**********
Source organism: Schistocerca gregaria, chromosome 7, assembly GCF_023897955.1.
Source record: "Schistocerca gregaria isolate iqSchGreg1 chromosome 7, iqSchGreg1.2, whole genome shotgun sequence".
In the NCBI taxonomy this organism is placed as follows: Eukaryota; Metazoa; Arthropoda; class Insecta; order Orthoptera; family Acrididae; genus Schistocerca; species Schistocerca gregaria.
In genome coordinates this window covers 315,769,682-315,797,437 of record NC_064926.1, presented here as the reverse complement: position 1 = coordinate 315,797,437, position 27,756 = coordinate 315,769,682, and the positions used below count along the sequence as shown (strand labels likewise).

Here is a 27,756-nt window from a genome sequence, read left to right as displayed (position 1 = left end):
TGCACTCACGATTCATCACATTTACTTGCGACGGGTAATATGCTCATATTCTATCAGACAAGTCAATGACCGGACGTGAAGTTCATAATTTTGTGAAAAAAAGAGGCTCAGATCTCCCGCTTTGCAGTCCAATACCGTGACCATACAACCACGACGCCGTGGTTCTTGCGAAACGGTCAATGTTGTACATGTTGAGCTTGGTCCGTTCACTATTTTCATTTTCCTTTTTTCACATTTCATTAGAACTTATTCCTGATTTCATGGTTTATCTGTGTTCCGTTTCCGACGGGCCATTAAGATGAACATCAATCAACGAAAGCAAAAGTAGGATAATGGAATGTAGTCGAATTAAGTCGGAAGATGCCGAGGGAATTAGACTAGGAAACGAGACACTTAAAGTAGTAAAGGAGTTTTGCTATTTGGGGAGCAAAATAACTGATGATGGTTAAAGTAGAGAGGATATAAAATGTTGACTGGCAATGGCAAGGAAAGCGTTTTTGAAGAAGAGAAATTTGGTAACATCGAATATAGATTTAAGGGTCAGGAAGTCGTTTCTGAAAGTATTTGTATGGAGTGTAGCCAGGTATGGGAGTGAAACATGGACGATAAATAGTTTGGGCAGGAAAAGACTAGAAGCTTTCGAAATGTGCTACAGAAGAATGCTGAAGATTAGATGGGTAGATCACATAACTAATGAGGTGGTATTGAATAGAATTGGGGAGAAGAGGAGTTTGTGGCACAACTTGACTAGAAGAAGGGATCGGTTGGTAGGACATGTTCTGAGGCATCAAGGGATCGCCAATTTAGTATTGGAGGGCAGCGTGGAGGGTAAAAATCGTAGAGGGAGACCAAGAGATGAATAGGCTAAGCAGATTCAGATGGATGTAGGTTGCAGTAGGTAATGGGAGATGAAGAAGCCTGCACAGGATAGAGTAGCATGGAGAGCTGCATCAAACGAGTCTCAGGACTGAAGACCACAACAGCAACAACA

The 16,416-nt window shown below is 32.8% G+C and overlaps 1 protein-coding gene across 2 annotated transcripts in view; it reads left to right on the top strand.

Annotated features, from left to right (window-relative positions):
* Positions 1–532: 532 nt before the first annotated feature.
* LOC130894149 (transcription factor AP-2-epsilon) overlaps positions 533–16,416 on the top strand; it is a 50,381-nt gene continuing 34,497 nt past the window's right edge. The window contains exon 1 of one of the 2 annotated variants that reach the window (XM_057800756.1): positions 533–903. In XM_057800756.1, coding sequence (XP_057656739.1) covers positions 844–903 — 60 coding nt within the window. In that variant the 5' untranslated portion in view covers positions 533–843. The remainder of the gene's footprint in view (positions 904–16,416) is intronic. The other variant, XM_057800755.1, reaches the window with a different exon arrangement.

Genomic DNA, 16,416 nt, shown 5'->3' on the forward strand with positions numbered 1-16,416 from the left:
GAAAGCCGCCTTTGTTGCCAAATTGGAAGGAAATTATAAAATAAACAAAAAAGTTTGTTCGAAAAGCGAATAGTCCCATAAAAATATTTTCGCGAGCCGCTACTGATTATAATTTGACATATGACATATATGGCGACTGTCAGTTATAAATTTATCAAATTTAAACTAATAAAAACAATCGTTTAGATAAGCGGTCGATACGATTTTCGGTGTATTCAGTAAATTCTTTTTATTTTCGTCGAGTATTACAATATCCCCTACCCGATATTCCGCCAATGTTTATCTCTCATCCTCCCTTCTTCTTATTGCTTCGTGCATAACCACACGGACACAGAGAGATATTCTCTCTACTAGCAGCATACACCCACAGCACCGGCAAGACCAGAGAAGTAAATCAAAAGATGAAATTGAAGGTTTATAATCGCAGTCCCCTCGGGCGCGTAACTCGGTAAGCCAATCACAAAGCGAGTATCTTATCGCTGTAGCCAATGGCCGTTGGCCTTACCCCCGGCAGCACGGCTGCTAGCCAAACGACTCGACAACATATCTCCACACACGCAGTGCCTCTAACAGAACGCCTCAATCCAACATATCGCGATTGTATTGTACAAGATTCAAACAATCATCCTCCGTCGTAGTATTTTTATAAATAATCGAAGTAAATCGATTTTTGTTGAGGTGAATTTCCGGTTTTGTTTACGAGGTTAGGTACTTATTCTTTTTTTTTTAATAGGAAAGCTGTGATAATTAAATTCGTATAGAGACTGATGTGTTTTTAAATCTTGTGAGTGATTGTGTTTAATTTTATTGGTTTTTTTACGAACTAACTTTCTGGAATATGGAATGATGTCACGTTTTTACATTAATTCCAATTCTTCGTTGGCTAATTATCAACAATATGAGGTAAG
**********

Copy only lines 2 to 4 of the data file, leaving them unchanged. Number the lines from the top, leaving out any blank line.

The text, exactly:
Source record: "Schistocerca gregaria isolate iqSchGreg1 chromosome 7, iqSchGreg1.2, whole genome shotgun sequence".
In the NCBI taxonomy this organism is placed as follows: Eukaryota; Metazoa; Arthropoda; class Insecta; order Orthoptera; family Acrididae; genus Schistocerca; species Schistocerca gregaria.
In genome coordinates this window covers 315,769,682-315,797,437 of record NC_064926.1, presented here as the reverse complement: position 1 = coordinate 315,797,437, position 27,756 = coordinate 315,769,682, and the positions used below count along the sequence as shown (strand labels likewise).